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Managing with Mitch 

Mayor Mitch Landrieu has dealt with the dissidents and disposed of the threat that was former Judge Michael Bagneris. He also has shaken — for now — the shadow of his big sister, U.S. Sen. Mary Landrieu, who faces a tough re-election bid herself later this year.

  Now he has to govern. Which is always more difficult than it sounds.

  Mitch Landrieu has challenges in the state House, namely Rep. Jeff Arnold, D-Algiers, the dean of the Lower Chamber, who has been increasingly critical of the mayor. "With Mitch, it's, 'If you're not 100 percent with me, you're 100 percent against me,'" Arnold said when he endorsed Bagneris.

  Sure, Arnold now says he's moving on, but everyone knows political grudges are only buried ankle deep in Louisiana.

  In the Senate, Landrieu likewise will need help from state Sen. Ed Murray, D-New Orleans, who, like Arnold, backed Bagneris for mayor. While Murray has found ways to work with Landrieu in the past (the two were law school classmates), he could be more preoccupied than usual with the idea of moving back to the House from which he came in 2004.

  Political conjecture has the term-limited Murray eyeing the seat of state Rep. Jared Brossett, D-New Orleans, who was elected to the City Council in the Feb. 1 primary. Brossett, in turn, will require an altogether different touch from Landrieu in the coming months.

  From the delegation of New Orleans proper, Landrieu had just as many opposing his re-election as he did supporting it, or at least staying quiet. Nearly all of them are quick with stories, many that played out during the election, about working with the crowned prince of Louisiana Democrats. "If you haven't had a run-in with Mitch, that just means the plate hasn't come around to you yet," says one long-time lawmaker.

  That could make for interesting cocktail conversation when "New Orleans Day at the Legislature" rolls around. That's a full-day annual affair at which legislative staffers are treated to beignets for breakfast and local lawmakers share lunch with the mayor and City Council members.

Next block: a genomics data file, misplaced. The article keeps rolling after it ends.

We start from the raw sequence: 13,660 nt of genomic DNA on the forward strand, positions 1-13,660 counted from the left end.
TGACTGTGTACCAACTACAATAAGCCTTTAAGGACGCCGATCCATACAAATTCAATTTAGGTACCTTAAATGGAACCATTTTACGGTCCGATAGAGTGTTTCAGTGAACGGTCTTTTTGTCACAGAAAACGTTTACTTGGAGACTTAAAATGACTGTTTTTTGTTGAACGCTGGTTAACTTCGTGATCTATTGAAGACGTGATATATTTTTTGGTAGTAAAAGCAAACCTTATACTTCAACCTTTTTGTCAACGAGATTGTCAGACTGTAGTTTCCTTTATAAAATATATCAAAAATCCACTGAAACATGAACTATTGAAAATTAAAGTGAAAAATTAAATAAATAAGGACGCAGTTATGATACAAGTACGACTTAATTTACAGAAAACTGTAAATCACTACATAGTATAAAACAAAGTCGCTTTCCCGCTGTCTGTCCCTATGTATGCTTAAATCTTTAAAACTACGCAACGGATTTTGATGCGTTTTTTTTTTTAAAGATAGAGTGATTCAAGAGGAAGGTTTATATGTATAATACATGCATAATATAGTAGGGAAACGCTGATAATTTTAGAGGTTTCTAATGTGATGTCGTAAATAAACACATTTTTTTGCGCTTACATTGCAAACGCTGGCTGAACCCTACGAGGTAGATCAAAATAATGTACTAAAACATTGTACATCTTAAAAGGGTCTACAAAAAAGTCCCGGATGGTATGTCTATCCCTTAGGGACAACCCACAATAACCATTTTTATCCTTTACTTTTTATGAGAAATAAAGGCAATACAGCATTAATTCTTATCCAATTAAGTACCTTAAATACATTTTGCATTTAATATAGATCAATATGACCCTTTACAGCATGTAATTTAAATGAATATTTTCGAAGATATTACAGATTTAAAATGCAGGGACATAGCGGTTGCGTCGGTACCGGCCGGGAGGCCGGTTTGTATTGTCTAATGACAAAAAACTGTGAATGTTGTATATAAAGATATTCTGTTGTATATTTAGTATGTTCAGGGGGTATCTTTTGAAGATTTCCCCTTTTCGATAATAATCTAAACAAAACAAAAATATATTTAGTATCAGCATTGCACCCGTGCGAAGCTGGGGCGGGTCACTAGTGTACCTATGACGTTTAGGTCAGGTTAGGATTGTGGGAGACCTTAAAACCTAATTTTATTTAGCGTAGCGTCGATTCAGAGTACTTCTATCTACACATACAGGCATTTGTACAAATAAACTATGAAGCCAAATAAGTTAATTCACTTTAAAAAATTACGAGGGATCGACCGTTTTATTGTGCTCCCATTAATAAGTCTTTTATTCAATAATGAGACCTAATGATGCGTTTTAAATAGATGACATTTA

The breaking of bread usually is accompanied by a discussion of city issues and the mayor's legislative requests, which often sets the tone for the rest of the day.

  "The big party that night, with the band and the food and the drinks — some of us don't even want to go after all that," says another lawmaker.

  But hopes are high that this year will be different. Some lawmakers say Landrieu has requested or agreed to personal meetings since the campaign ended, in an effort to patch things up and start anew.

  If Landrieu does warm to the task of improving his legislative relations, it surely will ignite speculation that he's likewise warming to the idea of running for governor next year. Then again, if the mayor is to be taken at his word, specifically those words uttered at a forum in late January, he will instead finish out his term in New Orleans before looking to move to Baton Rouge.

  For now, there's plenty to keep the local delegation focused on local issues. Gov. Bobby Jindal is once again trying to "borrow" $50 million from the Ernest N. Morial Convention Center to keep health care and higher education afloat. New Orleans lawmakers beat back an attempt by Jindal to grab twice that amount last year.

  They'll have to work just as hard to protect the Convention Center's fund this year, but they may be divided amid talk of a parallel push to tie the facility's bank balance to infrastructure improvements in the French Quarter. Whether that maneuver actually happens is another matter, but it would be the natural next step after City Hall made a similar move last year for the French Quarter and CBD-based "hospitality zone."

  It's an issue the mayor favored last year, as did some members of the New Orleans delegation. It may be fortunate that such matters can bring Landrieu and lawmakers to the table. For without them, they'd have nothing to discuss but politics.


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